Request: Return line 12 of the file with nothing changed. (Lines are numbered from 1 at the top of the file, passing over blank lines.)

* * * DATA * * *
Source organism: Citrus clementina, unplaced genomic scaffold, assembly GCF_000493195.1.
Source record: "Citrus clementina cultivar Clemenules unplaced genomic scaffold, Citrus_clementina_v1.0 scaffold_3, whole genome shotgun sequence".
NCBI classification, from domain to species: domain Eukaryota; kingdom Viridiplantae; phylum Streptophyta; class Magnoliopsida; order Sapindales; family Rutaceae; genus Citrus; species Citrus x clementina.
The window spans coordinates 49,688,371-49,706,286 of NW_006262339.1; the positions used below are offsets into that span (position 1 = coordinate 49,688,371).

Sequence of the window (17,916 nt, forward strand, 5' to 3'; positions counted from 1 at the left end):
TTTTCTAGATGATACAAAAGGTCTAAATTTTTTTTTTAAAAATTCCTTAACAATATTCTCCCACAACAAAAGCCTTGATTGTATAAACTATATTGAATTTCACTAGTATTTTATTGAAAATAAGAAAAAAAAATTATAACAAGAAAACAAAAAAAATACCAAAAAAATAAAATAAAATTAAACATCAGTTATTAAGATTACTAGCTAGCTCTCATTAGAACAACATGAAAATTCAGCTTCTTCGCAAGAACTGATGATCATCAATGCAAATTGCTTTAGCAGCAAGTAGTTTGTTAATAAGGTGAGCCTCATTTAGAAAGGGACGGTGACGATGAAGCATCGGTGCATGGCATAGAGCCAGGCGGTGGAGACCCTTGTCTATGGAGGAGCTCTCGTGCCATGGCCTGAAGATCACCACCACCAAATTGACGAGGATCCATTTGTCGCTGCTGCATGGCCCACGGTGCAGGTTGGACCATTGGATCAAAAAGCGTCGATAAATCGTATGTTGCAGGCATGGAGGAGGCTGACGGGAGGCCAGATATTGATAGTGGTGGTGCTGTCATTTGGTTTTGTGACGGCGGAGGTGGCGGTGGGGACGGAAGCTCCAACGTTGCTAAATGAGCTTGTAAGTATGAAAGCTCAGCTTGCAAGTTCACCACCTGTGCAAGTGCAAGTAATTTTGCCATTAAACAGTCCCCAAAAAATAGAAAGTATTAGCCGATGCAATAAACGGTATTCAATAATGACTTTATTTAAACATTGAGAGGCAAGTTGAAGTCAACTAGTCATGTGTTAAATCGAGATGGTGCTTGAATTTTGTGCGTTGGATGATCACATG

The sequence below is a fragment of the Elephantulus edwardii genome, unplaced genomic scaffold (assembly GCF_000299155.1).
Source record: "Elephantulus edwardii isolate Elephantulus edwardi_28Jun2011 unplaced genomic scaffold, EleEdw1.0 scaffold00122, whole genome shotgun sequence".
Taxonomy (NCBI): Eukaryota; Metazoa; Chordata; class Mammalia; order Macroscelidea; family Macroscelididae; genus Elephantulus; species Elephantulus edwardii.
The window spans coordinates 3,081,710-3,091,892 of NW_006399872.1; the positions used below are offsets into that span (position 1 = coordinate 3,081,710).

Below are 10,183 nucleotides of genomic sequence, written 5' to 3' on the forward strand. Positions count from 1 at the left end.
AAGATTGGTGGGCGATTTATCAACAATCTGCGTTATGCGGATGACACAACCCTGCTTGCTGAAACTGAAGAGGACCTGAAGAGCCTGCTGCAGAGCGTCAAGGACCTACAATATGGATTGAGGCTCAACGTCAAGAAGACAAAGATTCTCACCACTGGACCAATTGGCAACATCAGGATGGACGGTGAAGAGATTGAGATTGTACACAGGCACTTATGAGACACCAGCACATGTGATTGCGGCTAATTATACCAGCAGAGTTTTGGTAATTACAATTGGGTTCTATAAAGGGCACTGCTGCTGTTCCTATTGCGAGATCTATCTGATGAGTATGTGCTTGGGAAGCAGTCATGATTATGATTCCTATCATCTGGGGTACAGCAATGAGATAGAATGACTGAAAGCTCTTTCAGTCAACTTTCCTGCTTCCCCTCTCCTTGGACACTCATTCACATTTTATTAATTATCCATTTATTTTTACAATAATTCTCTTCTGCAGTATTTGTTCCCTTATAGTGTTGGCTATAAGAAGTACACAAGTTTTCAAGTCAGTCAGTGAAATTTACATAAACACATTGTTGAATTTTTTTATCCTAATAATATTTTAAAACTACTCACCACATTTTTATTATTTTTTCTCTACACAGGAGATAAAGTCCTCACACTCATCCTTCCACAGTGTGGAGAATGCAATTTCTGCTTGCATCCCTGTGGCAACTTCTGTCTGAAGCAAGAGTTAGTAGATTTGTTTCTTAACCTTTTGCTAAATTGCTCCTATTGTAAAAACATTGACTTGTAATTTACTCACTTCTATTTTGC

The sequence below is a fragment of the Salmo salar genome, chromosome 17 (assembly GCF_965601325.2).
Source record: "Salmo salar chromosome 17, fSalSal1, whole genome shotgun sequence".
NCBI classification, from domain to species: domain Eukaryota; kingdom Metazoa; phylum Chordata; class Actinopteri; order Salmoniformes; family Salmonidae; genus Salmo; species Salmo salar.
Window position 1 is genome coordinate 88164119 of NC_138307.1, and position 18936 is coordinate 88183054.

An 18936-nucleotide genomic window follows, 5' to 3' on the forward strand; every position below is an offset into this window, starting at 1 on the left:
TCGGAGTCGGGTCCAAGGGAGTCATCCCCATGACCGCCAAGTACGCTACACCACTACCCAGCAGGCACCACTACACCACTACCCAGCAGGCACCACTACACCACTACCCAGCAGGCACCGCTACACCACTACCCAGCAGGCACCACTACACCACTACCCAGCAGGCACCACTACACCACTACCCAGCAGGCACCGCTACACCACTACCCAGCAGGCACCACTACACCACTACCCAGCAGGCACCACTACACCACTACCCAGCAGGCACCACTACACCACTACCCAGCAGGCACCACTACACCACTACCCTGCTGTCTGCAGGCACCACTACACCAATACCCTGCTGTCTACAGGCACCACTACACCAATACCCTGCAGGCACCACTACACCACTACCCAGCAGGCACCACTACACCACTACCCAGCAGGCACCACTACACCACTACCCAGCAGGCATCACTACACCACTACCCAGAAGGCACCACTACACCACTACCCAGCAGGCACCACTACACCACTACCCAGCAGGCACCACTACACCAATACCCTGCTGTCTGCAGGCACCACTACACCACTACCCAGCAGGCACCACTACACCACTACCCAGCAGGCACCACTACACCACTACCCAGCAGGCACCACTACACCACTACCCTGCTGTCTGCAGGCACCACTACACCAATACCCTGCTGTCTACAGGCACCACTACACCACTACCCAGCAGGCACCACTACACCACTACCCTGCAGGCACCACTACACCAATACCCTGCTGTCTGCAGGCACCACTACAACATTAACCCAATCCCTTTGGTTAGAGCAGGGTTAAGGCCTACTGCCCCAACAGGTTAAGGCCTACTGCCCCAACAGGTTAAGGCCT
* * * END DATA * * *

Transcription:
AAGATTGGTGGGCGATTTATCAACAATCTGCGTTATGCGGATGACACAACCCTGCTTGCTGAAACTGAAGAGGACCTGAAGAGCCTGCTGCAGAGCGTCAAGGACCTACAATATGGATTGAGGCTCAACGTCAAGAAGACAAAGATTCTCACCACTGGACCAATTGGCAACATCAGGATGGACGGTGAAGAGATTGAGATTGTACACAGGCACTTATGAGACACCAGCACATGTGATTGCGGCTAATTATACCAGCAGAGTTTTGGTAATTACAATTGGGTTCTATAAAGGGCACTGCTGCTGTTCCTATTGCGAGATCTATCTGATGAGTATGTGCTTGGGAAGCAGTCATGATTATGATTCCTATCATCTGGGGTACAGCAATGAGATAGAATGACTGAAAGCTCTTTCAGTCAACTTTCCTGCTTCCCCTCTCCTTGGACACTCATTCACATTTTATTAATTATCCATTTATTTTTACAATAATTCTCTTCTGCAGTATTTGTTCCCTTATAGTGTTGGCTATAAGAAGTACACAAGTTTTCAAGTCAGTCAGTGAAATTTACATAAACACATTGTTGAATTTTTTTATCCTAATAATATTTTAAAACTACTCACCACATTTTTATTATTTTTTCTCTACACAGGAGATAAAGTCCTCACACTCATCCTTCCACAGTGTGGAGAATGCAATTTCTGCTTGCATCCCTGTGGCAACTTCTGTCTGAAGCAAGAGTTAGTAGATTTGTTTCTTAACCTTTTGCTAAATTGCTCCTATTGTAAAAACATTGACTTGTAATTTACTCACTTCTATTTTGC